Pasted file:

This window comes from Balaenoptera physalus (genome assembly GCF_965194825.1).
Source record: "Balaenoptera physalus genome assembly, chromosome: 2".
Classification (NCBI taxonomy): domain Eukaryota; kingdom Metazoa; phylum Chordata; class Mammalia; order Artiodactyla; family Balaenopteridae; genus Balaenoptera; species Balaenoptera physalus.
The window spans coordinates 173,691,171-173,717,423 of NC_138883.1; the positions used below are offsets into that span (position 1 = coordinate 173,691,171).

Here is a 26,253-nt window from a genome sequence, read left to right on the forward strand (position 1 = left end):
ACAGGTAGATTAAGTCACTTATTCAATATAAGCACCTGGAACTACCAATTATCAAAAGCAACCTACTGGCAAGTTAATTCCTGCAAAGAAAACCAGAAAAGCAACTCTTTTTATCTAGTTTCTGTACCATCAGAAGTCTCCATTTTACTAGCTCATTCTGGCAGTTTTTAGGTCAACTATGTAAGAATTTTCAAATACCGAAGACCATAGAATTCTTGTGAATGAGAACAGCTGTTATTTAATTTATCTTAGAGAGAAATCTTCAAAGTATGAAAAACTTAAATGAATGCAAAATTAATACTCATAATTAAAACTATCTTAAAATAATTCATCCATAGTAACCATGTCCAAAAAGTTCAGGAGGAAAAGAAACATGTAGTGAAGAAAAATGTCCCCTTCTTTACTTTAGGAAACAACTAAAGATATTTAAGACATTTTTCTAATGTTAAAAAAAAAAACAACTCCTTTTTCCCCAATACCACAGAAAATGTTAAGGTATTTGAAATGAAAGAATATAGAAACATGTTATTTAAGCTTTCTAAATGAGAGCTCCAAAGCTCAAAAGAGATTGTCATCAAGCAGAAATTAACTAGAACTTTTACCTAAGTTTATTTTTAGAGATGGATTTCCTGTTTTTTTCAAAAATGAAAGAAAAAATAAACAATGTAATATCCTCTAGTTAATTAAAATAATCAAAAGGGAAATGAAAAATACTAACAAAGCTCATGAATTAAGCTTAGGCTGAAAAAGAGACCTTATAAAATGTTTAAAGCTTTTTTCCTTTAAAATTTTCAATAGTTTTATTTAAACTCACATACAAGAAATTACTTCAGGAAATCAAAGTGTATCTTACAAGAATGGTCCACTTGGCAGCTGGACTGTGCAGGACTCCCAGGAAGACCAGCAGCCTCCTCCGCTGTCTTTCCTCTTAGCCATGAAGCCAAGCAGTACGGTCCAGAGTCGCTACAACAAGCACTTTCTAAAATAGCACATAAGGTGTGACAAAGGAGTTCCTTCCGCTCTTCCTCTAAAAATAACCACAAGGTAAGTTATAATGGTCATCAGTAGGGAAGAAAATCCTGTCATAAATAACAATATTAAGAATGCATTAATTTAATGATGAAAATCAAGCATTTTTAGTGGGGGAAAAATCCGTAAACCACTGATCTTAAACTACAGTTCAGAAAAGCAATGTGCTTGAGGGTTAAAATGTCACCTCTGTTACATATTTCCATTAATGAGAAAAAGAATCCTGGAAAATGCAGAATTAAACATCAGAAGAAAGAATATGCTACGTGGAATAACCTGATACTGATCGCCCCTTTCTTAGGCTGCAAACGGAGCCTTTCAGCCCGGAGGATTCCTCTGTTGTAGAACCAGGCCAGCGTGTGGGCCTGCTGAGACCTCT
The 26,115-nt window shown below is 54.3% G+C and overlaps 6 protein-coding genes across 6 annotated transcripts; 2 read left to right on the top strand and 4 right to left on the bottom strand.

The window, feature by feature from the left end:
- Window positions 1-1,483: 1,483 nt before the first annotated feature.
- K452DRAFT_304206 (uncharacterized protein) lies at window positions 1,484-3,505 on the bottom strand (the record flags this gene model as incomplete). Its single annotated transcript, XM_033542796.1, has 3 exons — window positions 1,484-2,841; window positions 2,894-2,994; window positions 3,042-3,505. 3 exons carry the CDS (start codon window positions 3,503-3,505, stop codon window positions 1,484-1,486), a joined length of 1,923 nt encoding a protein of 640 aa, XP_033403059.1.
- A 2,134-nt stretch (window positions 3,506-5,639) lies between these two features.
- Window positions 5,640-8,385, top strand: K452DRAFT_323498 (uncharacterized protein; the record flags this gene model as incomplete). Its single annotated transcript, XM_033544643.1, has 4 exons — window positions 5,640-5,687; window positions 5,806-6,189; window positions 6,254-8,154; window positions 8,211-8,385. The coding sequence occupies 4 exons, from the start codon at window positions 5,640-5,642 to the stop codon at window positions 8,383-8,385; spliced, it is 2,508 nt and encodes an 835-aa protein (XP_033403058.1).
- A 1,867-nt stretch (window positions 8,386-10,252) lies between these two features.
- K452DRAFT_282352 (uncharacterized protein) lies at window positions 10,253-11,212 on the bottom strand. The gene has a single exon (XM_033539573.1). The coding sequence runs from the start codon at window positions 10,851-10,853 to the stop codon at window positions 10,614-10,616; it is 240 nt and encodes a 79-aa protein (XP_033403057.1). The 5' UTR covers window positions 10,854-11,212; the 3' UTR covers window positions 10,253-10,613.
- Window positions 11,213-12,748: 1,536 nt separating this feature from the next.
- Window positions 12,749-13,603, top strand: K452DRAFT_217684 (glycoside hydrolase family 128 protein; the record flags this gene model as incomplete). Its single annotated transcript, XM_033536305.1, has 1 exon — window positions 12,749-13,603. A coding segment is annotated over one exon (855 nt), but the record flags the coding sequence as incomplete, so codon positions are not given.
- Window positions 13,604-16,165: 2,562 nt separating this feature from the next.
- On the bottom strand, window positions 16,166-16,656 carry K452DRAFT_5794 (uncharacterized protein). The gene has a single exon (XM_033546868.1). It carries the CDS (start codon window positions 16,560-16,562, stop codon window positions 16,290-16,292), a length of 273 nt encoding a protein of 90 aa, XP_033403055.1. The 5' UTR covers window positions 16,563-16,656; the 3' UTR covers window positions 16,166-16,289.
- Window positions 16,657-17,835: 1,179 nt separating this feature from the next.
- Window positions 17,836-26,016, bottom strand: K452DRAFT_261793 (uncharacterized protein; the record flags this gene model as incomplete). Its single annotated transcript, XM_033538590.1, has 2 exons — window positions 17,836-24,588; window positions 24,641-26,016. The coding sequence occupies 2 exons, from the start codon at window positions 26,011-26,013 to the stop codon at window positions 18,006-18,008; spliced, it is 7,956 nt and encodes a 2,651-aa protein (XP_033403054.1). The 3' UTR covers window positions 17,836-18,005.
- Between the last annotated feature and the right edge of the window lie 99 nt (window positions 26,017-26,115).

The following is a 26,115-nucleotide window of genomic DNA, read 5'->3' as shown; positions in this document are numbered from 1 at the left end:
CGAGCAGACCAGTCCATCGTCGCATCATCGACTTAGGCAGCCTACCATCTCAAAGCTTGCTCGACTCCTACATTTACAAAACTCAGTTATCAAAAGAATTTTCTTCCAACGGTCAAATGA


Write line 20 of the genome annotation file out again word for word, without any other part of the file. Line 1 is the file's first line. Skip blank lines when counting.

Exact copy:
- Window positions 17,836-26,016, bottom strand: K452DRAFT_261793 (uncharacterized protein; the record flags this gene model as incomplete). Its single annotated transcript, XM_033538590.1, has 2 exons — window positions 17,836-24,588; window positions 24,641-26,016. The coding sequence occupies 2 exons, from the start codon at window positions 26,011-26,013 to the stop codon at window positions 18,006-18,008; spliced, it is 7,956 nt and encodes a 2,651-aa protein (XP_033403054.1). The 3' UTR covers window positions 17,836-18,005.